George Ross’ Portrait Photograph of Unidentified Woman, 1886
THE PHOTOGRAPHER/ PHOTOGRAPHIC STUDIO:
Photographer: George Ross (b. Feb. 2, 1832 Edinburgh Scotland; d. ******, 1893 Petaluma, CA)
Active in Petaluma: 1862-1893
Biographical Note: Unlike the other 19th century Petaluma photographers, Ross lived in Petaluma for many years. Arriving in Petaluma in 1855 at age 23, he began his profession as a photographer in 1862, moving his studio within the city several times as noted on his various cdv imprints. For a short time he was also part of a photographic studio partnership, Ross and Ormsby, on Main Street in Petaluma. Ross died in Petaluma and was buried ******
Bibliography: Palmquist, pgs. 461-463; Mautz, pg.136.
Description: Cabinet card of an unidentified woman. The woman is standing with her hand resting on a studio prop chair with a lace shawl draped on it. The woman is wearing a corseted, bustled dress. There is a chain hanging from her chest, and she has a large white collar, very characteristic of the 1880s.
Biographical Note: add, augment
Bibliography: add, augment
Format / Size: cabinet card, approximately 10.75 x 16.5 cm
Medium: albumen photographic print mounted on cardstock
Description, Obverse: (identify group or individual, gender(s); identify pose, furniture & props; describe composition, background, added color…)
Description, Reverse: Hints to Sitters and Visitors at Ross’ Photographic Gallery. Opposite the American Hotel, Main Street, Petaluma, Cal. July 19th, 1886, will be my Twenty-fourth year in Photo business in this place. I return many thanks to my friends and the general public for their liberal patronage and support. I am working all the new dry plate processes known to the art. “Come early in the day. Do not spend the day in shopping and, then, when you are worn out with fatigue, suddenly determine to be photographed. If you do, it is sure to be a failure. Do not object to the use of the head-rest. You cannot sit still without it. The mere act of pulsation is sufficient to cause a movement that spoils a photograph. You may wink as much as you please during the exposure, but take care to keep the eyes on one spot. Avoid all forced and unnatural expressions: ‘To thine ownself be true,’ an axiom applicable to photography, though Polonius knew nothing of the art. Do not think about the photograph during the exposure; try to call up a pleasant train of thought on a totally different subject. Do not interfere with the arrangement of the posse. It is true that not one photographer in then is an artist as well; but an intelligent sitter will soon discern whether the two are combined -- whether he is in the hands of an artist or a muff. If visitors are allowed in the studio during the sitting, they should also conform to the foregoing hint. They should not look at the sitter during the exposure, as nothing tends so much to put a person out of countenance, as being stared out of countenance. It is not judicious to be photographed in the height of fashion. The height of fashion will most probably be the height of absurdity in six months’ time. Considerable patience and tact are required in the visitor as well as the photographer in the portraits of little children. The most charming pictures are usually those in which, after having been kept amused by the parents or attendants up to the moment of exposure, they are then left ro be amused by the artist alone. By so doing increases attention, a renewed interest, and a happy expression are gained. Children should not be allowed to form an idea that to be photographed resembles a surgical operation. The same remark is not inapplicable to adults. - Photographic World.”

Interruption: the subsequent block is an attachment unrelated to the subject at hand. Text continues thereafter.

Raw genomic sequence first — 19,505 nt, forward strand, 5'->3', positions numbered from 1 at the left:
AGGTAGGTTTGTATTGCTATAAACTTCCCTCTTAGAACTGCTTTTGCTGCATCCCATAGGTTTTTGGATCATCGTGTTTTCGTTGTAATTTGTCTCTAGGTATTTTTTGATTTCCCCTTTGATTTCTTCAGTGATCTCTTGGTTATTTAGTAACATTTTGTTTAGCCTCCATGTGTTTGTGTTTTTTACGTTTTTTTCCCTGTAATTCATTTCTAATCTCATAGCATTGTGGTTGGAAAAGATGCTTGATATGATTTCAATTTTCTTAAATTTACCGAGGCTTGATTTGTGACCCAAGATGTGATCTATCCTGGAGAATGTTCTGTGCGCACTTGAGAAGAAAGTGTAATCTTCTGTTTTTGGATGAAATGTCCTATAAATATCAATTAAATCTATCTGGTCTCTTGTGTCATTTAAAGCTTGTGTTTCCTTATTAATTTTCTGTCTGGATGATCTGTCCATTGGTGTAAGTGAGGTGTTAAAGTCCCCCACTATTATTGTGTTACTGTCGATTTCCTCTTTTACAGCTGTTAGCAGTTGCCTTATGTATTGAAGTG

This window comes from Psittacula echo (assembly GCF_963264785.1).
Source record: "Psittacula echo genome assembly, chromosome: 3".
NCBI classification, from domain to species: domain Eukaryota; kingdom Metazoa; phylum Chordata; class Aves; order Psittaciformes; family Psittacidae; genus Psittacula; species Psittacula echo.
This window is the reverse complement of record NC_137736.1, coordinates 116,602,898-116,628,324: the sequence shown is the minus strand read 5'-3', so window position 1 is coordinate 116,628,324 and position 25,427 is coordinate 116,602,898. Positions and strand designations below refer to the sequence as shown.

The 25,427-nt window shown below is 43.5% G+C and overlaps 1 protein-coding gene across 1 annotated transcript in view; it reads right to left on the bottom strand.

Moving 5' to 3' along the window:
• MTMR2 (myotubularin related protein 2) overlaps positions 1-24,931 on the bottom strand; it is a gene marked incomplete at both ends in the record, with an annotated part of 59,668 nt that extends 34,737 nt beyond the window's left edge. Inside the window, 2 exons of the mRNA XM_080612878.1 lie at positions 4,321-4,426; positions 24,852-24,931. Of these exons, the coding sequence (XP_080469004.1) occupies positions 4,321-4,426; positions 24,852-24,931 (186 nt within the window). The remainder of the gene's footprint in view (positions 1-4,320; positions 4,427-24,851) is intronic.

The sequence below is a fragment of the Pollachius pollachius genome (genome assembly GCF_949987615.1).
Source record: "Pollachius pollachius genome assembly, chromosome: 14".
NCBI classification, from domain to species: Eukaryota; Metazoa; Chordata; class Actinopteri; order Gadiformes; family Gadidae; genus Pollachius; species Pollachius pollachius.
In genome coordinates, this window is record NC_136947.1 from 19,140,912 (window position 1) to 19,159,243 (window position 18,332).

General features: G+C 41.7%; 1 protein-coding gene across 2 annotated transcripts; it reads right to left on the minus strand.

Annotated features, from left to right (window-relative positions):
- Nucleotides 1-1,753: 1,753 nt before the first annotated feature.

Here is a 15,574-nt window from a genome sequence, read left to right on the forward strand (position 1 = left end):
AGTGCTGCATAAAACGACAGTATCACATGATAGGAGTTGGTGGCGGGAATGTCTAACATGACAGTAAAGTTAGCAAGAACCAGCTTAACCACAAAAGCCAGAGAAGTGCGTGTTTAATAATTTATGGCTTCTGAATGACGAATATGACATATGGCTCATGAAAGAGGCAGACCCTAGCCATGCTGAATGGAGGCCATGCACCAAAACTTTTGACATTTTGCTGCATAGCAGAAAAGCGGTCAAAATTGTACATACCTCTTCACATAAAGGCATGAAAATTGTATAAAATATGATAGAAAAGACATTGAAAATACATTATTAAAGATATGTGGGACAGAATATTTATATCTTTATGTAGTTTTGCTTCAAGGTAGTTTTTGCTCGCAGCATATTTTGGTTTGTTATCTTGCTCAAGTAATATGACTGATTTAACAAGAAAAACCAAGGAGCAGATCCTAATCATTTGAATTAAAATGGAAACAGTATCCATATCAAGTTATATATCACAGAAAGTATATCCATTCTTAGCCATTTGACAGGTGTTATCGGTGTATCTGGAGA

Condition: (note tears, foxing, fading)
Owner: Petaluma Historical Library & Museum, 1978-80-39
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